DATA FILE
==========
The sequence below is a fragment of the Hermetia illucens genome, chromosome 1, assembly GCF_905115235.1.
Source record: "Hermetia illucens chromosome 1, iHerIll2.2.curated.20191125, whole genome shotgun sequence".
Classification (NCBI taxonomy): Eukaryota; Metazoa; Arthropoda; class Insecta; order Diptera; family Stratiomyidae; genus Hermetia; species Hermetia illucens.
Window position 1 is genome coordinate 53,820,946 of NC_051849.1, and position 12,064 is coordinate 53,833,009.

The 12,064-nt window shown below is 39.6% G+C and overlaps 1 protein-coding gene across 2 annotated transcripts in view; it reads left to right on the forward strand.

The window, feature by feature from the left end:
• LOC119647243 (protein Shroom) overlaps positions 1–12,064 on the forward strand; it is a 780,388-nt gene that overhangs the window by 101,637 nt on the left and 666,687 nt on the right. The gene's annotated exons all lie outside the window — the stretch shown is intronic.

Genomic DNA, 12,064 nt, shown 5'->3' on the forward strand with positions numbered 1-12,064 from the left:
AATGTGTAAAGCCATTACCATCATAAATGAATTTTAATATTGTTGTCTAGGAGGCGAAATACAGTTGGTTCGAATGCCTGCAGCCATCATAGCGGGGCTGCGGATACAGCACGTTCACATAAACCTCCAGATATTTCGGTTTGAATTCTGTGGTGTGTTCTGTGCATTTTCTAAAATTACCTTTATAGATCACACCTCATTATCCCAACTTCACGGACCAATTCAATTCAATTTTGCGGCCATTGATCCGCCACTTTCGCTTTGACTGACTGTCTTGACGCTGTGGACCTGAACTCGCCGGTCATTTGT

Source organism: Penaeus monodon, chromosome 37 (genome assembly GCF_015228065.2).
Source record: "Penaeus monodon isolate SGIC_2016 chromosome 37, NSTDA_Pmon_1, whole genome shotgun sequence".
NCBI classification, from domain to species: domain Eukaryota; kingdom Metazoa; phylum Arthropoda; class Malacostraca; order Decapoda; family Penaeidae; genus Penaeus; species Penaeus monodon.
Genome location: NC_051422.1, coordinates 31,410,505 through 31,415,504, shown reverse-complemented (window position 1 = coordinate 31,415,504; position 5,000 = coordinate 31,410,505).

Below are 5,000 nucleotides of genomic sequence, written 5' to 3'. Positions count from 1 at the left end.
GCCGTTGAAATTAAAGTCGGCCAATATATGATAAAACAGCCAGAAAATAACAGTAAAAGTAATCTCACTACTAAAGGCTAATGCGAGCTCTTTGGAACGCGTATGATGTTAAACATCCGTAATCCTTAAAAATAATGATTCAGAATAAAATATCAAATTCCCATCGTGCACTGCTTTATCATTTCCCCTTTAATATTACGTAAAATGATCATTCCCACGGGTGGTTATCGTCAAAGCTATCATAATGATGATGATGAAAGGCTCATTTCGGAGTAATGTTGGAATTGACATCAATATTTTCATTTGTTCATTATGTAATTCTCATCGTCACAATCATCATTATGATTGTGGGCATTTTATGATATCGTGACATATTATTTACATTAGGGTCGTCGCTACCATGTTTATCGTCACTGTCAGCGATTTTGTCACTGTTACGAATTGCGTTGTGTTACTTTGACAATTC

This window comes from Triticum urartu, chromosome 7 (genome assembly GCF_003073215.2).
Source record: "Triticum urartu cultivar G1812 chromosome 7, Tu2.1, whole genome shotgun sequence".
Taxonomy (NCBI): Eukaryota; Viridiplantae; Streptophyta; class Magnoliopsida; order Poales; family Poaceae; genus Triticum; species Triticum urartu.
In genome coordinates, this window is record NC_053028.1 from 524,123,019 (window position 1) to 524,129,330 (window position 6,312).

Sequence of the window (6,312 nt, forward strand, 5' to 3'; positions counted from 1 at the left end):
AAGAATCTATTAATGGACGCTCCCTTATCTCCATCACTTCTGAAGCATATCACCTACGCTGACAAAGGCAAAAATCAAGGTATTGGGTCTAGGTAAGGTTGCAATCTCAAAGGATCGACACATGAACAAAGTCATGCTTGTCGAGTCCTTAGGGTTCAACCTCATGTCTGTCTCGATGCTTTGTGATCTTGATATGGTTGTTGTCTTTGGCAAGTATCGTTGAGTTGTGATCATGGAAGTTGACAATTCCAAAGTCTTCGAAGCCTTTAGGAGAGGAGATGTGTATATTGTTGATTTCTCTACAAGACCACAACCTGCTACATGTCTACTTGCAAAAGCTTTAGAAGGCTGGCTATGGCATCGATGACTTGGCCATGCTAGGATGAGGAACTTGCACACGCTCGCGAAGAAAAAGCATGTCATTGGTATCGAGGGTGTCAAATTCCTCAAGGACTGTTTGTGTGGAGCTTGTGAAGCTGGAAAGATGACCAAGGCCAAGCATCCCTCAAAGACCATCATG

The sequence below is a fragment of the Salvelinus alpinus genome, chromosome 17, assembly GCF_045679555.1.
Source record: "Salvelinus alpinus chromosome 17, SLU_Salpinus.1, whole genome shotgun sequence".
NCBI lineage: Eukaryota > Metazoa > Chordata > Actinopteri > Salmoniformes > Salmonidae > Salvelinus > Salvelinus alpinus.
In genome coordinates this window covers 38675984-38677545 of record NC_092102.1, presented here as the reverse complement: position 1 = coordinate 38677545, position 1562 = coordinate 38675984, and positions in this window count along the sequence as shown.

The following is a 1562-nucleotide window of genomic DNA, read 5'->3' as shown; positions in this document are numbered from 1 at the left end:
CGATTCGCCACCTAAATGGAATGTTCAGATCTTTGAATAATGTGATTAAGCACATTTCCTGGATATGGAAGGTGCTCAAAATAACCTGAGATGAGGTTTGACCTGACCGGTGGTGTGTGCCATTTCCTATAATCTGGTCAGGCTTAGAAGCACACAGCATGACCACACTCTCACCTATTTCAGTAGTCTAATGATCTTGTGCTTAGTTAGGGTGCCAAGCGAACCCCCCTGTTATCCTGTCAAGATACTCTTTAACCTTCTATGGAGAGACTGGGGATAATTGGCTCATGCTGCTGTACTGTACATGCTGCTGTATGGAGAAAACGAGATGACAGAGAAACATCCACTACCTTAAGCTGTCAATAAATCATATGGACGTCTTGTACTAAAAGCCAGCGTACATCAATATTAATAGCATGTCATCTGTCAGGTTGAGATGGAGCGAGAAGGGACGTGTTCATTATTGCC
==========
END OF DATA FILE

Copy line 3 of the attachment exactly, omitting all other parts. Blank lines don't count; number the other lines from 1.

Classification (NCBI taxonomy): Eukaryota; Metazoa; Arthropoda; class Insecta; order Diptera; family Stratiomyidae; genus Hermetia; species Hermetia illucens.